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Sankofa and other symbols

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Adinkra are visual symbols, originally created by the Akan of Ghana and the Gyaman of Cote d'Ivoire in West Africa, that represent concepts or aphorisms. Adinkra are used extensively in fabrics and pottery. They are incorporated into walls and other architectural features. Fabric adinkra are often made by woodcut sign writing as well as screen printing. A
The symbols have a decorative function but also represent objects that encapsulate evocative messages that
There are many different symbols with distinct meanings, often linked with proverbs. In the words of Anthony Appiah, they were one of the means in a pre-literate society for "supporting the transmission of a complex and nuanced body of practice and belief".[1]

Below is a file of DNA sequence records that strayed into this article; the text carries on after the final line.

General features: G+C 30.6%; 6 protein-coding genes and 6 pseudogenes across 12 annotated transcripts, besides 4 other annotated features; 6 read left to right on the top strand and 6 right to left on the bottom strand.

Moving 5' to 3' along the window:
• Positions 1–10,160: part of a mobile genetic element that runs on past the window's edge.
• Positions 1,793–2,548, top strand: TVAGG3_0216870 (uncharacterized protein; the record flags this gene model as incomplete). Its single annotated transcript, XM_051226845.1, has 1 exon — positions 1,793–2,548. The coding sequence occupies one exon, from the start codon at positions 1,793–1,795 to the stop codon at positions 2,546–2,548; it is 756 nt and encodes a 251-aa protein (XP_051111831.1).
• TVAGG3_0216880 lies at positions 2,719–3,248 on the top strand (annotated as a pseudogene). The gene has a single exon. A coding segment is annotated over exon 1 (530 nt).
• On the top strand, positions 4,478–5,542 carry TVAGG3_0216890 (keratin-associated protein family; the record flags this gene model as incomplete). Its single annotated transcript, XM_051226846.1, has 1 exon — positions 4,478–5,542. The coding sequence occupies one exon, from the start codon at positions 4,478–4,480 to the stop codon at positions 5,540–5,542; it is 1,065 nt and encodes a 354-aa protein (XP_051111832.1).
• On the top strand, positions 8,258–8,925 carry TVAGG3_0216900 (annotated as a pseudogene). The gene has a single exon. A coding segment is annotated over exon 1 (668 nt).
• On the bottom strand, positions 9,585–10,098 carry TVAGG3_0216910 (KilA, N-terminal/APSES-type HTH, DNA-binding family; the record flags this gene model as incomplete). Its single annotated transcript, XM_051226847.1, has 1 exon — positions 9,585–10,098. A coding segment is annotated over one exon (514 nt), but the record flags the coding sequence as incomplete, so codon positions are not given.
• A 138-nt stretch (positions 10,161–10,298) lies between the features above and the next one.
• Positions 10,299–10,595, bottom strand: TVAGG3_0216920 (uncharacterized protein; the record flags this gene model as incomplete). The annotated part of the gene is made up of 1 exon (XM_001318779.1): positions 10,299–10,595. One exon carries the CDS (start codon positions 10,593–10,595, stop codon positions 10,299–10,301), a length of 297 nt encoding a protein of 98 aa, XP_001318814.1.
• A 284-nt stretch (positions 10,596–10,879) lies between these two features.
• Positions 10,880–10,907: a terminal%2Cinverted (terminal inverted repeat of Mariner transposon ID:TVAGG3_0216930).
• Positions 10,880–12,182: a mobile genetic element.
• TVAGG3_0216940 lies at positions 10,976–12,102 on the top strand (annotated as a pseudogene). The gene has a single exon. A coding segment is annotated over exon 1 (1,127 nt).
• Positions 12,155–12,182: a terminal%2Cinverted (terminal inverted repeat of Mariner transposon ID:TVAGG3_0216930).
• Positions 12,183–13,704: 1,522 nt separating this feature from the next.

Looking at one or two:

The concept of SANKOFA is derived from the Akan people of West Africa. The term comes from the words "san" (return), "ko" (go), and "fa" (look, seek, and take).

Sankofa teaches us that we must go back to our roots in order to move forward. That is, we should reach back and gather the best of what our past has to teach us, so that we can achieve our full potential as we move forward.

Visually and symbolically Sankofa is expressed as a mythic bird that flies forward while looking backward with an egg (symbolizing the future) in its mouth.

"Siamese crocodiles"
symbol of democracy and unity

The Siamese crocodiles share one stomach, yet they fight over food. This popular symbol is a remind that infighting and tribalism is harmful to all who engage in it.